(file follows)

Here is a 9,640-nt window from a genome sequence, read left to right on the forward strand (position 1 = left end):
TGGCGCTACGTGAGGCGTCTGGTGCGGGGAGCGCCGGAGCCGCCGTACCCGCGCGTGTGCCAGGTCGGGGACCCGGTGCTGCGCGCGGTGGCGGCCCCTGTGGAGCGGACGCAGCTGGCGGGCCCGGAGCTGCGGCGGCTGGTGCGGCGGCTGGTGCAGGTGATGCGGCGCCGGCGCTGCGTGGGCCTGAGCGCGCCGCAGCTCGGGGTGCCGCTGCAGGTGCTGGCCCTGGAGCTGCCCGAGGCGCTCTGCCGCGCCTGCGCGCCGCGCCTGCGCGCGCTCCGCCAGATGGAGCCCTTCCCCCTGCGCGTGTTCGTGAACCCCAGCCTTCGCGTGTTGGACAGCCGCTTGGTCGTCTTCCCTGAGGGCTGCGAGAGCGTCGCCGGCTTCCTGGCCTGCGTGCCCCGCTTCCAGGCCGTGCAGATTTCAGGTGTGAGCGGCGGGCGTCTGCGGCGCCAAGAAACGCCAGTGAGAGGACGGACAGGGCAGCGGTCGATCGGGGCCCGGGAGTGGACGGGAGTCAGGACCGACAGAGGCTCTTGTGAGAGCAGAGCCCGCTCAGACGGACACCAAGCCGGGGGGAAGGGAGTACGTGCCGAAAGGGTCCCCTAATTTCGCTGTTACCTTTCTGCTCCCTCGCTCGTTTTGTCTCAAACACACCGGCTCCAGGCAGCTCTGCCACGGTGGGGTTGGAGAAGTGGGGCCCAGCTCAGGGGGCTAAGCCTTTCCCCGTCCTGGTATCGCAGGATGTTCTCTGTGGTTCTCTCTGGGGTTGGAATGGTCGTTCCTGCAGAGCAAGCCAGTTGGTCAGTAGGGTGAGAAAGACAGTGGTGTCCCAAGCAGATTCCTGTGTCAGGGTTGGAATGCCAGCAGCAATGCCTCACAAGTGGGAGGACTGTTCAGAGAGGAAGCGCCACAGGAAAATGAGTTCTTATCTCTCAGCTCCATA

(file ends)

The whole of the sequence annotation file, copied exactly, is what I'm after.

Here is a 9,640-nt window from a genome sequence, read left to right on the forward strand (position 1 = left end):
TGGCGCTACGTGAGGCGTCTGGTGCGGGGAGCGCCGGAGCCGCCGTACCCGCGCGTGTGCCAGGTCGGGGACCCGGTGCTGCGCGCGGTGGCGGCCCCTGTGGAGCGGACGCAGCTGGCGGGCCCGGAGCTGCGGCGGCTGGTGCGGCGGCTGGTGCAGGTGATGCGGCGCCGGCGCTGCGTGGGCCTGAGCGCGCCGCAGCTCGGGGTGCCGCTGCAGGTGCTGGCCCTGGAGCTGCCCGAGGCGCTCTGCCGCGCCTGCGCGCCGCGCCTGCGCGCGCTCCGCCAGATGGAGCCCTTCCCCCTGCGCGTGTTCGTGAACCCCAGCCTTCGCGTGTTGGACAGCCGCTTGGTCGTCTTCCCTGAGGGCTGCGAGAGCGTCGCCGGCTTCCTGGCCTGCGTGCCCCGCTTCCAGGCCGTGCAGATTTCAGGTGTGAGCGGCGGGCGTCTGCGGCGCCAAGAAACGCCAGTGAGAGGACGGACAGGGCAGCGGTCGATCGGGGCCCGGGAGTGGACGGGAGTCAGGACCGACAGAGGCTCTTGTGAGAGCAGAGCCCGCTCAGACGGACACCAAGCCGGGGGGAAGGGAGTACGTGCCGAAAGGGTCCCCTAATTTCGCTGTTACCTTTCTGCTCCCTCGCTCGTTTTGTCTCAAACACACCGGCTCCAGGCAGCTCTGCCACGGTGGGGTTGGAGAAGTGGGGCCCAGCTCAGGGGGCTAAGCCTTTCCCCGTCCTGGTATCGCAGGATGTTCTCTGTGGTTCTCTCTGGGGTTGGAATGGTCGTTCCTGCAGAGCAAGCCAGTTGGTCAGTAGGGTGAGAAAGACAGTGGTGTCCCAAGCAGATTCCTGTGTCAGGGTTGGAATGCCAGCAGCAATGCCTCACAAGTGGGAGGACTGTTCAGAGAGGAAGCGCCACAGGAAAATGAGTTCTTATCTCTCAGCTCCATA